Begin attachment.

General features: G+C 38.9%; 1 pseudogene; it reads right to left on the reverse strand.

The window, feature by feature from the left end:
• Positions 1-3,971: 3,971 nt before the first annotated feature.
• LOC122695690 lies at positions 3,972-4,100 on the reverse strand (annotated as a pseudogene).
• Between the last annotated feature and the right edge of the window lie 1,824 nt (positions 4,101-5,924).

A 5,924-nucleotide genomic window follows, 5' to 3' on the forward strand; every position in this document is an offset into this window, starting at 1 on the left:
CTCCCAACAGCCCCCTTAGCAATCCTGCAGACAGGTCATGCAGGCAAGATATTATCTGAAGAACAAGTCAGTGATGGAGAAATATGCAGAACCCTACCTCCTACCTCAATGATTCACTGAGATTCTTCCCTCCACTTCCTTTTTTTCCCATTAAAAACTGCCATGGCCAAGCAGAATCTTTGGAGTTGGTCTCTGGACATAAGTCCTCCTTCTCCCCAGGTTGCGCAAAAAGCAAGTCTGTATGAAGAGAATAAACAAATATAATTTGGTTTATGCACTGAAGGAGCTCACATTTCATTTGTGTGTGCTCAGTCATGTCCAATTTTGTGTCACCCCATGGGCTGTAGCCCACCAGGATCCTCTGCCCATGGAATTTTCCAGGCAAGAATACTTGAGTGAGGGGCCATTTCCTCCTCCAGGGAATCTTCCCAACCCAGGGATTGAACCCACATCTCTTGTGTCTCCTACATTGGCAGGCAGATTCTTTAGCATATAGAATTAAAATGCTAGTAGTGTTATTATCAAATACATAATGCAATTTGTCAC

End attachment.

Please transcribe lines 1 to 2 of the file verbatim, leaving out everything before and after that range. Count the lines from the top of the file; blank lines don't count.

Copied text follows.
General features: G+C 38.9%; 1 pseudogene; it reads right to left on the reverse strand.

The window, feature by feature from the left end: